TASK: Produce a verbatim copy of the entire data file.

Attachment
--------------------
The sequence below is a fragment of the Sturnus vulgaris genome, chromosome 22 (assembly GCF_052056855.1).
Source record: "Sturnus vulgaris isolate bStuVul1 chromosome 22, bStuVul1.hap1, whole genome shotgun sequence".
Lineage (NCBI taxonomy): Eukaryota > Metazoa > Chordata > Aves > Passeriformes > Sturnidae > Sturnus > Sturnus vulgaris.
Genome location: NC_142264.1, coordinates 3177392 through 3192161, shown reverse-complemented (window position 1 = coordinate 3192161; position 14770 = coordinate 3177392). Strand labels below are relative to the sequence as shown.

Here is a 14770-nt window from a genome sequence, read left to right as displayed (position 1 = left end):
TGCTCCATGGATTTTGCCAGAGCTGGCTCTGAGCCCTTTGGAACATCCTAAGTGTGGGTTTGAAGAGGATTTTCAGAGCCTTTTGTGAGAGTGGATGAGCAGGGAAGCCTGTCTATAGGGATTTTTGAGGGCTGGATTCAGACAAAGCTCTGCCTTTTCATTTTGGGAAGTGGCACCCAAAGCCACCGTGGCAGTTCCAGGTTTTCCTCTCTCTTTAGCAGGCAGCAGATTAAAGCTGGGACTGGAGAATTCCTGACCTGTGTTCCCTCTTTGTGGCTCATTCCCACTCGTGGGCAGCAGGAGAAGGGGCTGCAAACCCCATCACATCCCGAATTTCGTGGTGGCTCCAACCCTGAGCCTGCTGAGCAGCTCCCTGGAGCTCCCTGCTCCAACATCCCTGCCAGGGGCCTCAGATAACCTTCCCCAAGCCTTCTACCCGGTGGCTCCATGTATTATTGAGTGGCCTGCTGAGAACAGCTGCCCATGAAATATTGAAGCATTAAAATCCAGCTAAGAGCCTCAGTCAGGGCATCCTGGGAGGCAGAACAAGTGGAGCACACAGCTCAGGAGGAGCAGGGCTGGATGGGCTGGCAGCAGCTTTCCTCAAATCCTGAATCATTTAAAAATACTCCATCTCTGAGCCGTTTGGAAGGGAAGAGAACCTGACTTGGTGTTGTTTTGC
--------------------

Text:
The sequence below is a fragment of the Sturnus vulgaris genome, chromosome 22 (assembly GCF_052056855.1).
Source record: "Sturnus vulgaris isolate bStuVul1 chromosome 22, bStuVul1.hap1, whole genome shotgun sequence".
Lineage (NCBI taxonomy): Eukaryota > Metazoa > Chordata > Aves > Passeriformes > Sturnidae > Sturnus > Sturnus vulgaris.
Genome location: NC_142264.1, coordinates 3177392 through 3192161, shown reverse-complemented (window position 1 = coordinate 3192161; position 14770 = coordinate 3177392). Strand labels below are relative to the sequence as shown.

Here is a 14770-nt window from a genome sequence, read left to right as displayed (position 1 = left end):
TGCTCCATGGATTTTGCCAGAGCTGGCTCTGAGCCCTTTGGAACATCCTAAGTGTGGGTTTGAAGAGGATTTTCAGAGCCTTTTGTGAGAGTGGATGAGCAGGGAAGCCTGTCTATAGGGATTTTTGAGGGCTGGATTCAGACAAAGCTCTGCCTTTTCATTTTGGGAAGTGGCACCCAAAGCCACCGTGGCAGTTCCAGGTTTTCCTCTCTCTTTAGCAGGCAGCAGATTAAAGCTGGGACTGGAGAATTCCTGACCTGTGTTCCCTCTTTGTGGCTCATTCCCACTCGTGGGCAGCAGGAGAAGGGGCTGCAAACCCCATCACATCCCGAATTTCGTGGTGGCTCCAACCCTGAGCCTGCTGAGCAGCTCCCTGGAGCTCCCTGCTCCAACATCCCTGCCAGGGGCCTCAGATAACCTTCCCCAAGCCTTCTACCCGGTGGCTCCATGTATTATTGAGTGGCCTGCTGAGAACAGCTGCCCATGAAATATTGAAGCATTAAAATCCAGCTAAGAGCCTCAGTCAGGGCATCCTGGGAGGCAGAACAAGTGGAGCACACAGCTCAGGAGGAGCAGGGCTGGATGGGCTGGCAGCAGCTTTCCTCAAATCCTGAATCATTTAAAAATACTCCATCTCTGAGCCGTTTGGAAGGGAAGAGAACCTGACTTGGTGTTGTTTTGC